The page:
Use value equality to compare font objects in C#


value equality

This example explains the difference between reference equality and value equality, and shows how you can test value equality for font objects.

Reference equality asks whether two variables refer to the same object. In contrast, value equality asks whether two objects have the same values.

For example, a program could create two different Font objects that have the same properties: Name, Size, Style, and so forth. The variables pointing to those objects would have value equality because they refer to objects with the same values, but they would not have reference equality because they wouldn’t refer to a single Font instance.

Many classes provide only reference equality (because it’s easier). Unfortunately you often need to know whether two objects represent the same logical thing, not whether they happen to refer to the same instance.

The example Display a font selection dialog with an Apply button in C# uses the following code to display its font selection dialog.

// Display the dialog.
private void btnSelectFont_Click(object sender, EventArgs e)
{
    // Save the original font.
    Font original_font = this.Font;

    // Initialize the dialog.
    fdFont.Font = this.Font;

    // Display the dialog and check the result.
    if (fdFont.ShowDialog() == DialogResult.OK)
    {
        // Apply the selected font.
        this.Font = fdFont.Font;
    }
    else
    {
        // Restore the original font.
        this.Font = original_font;
    }
}

In that example, setting the form’s font is quick and easy. If your application needs to do a lot of work (for example, creating a complex drawing that uses the font), you can save time by checking the form’s current font to see if it needs to be changed. For example, if the user clicked Apply and then OK so the dialog is still selecting the font that the form is already showing, then you don’t need to set the form’s font again.

Unfortunately the Font class’s Equals method and == test for reference equality, so it only returns true if two Font variables refer to the same object instance. That doesn’t do much good in this example (or really most examples I can think of) because the font dialog has its own Font object to represent its font.

This example uses the following Font extension method to test two Font objects for value equality.

public static class FontExtensions
{
    // Return true if the Fonts represent the same font.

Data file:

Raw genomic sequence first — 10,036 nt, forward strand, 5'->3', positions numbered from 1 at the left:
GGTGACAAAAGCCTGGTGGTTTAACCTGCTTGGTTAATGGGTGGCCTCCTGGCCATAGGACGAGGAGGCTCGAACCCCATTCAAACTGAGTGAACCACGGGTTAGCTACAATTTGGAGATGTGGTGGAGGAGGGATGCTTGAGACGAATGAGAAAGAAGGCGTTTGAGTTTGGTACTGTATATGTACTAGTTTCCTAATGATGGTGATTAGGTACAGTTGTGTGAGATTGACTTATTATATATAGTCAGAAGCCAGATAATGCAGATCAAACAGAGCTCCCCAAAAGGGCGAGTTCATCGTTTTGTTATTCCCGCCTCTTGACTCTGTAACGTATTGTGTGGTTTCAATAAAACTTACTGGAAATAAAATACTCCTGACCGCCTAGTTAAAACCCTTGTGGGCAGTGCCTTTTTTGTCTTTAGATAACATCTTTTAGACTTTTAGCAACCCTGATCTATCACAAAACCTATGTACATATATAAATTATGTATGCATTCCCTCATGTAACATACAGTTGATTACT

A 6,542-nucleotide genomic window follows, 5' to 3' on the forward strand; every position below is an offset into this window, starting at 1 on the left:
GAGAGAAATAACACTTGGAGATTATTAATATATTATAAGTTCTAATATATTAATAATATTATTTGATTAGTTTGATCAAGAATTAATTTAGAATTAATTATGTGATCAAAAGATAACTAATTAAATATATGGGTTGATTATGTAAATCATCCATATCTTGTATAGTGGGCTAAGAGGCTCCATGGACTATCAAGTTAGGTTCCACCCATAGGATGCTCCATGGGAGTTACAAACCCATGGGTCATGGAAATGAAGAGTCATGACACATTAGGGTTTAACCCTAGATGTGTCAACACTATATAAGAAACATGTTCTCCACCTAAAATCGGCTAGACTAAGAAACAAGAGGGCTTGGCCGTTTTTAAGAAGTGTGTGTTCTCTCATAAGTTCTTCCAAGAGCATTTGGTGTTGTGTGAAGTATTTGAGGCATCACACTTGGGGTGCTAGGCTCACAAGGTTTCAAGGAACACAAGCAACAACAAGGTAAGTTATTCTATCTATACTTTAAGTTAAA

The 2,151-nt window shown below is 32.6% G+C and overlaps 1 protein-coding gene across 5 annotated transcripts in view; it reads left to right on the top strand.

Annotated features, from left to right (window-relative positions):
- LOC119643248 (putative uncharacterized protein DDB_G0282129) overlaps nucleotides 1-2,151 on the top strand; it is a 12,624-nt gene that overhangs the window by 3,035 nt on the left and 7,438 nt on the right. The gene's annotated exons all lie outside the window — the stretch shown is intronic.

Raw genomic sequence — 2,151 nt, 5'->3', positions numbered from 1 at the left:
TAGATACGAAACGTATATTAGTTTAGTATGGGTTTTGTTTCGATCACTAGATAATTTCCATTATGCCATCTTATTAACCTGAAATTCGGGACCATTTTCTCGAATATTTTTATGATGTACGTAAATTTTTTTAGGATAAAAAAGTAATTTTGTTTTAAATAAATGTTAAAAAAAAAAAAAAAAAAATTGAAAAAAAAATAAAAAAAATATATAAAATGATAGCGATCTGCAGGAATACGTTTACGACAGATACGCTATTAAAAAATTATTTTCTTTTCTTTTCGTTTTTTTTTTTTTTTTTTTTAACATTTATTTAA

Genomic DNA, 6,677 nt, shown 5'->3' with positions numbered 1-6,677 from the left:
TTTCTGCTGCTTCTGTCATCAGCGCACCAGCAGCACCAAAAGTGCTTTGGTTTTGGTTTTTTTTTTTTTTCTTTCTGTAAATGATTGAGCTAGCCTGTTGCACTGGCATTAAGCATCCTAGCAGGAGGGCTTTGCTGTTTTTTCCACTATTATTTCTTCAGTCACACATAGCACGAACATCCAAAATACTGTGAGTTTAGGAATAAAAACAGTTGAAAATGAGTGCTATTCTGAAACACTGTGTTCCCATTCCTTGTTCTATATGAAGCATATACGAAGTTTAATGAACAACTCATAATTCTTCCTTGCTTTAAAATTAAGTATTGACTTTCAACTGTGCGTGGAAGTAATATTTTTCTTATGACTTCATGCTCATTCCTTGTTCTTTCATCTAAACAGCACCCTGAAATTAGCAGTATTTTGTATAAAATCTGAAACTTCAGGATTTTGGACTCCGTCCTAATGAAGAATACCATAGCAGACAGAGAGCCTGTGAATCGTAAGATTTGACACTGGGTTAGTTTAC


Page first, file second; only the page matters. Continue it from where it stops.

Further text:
// Note that the FontStyle property includes
    // Bold, Italic, Regular, Strikeout, and Underline.
    public static bool ValueEquals(this Font font, Font other)
    {
        if (font.Name != other.Name) return false;
        if (font.SizeInPoints != other.SizeInPoints) return false;
        if (font.Style != other.Style) return false;
        return true;
    }
}

The ValueEquals method compares the Fonts’ names, sizes, and styles. If any of those properties is different, the method returns false to indicate that the fonts are different. If all of the properties are the same, the method returns true.

This example’s main program uses the ValueEquals method in the following revised code.

// Display the dialog.
private void btnSelectFont_Click(object sender, EventArgs e)
{
    // Save the original font.
    Font original_font = this.Font;

    // Initialize the dialog.
    fdFont.Font = this.Font;

    // Display the dialog and check the result.
    if (fdFont.ShowDialog() == DialogResult.OK)
    {
        // Apply the selected font.
        if (!this.Font.ValueEquals(fdFont.Font))
            this.Font = fdFont.Font;
    }
    else
    {
        // Restore the original font.
        if (!this.Font.ValueEquals(original_font))
            this.Font = original_font;
    }
}

Now if the form’s font already has the correct value, the code doesn’t set it again.

The ValueEquals method may save a tiny bit of time in this example, but the more important lesson to be taken from this example is the difference between reference and value equality.


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About RodStephens

Rod Stephens is a software consultant and author who has written more than 30 books and 250 magazine articles covering C#, Visual Basic, Visual Basic for Applications, Delphi, and Java.

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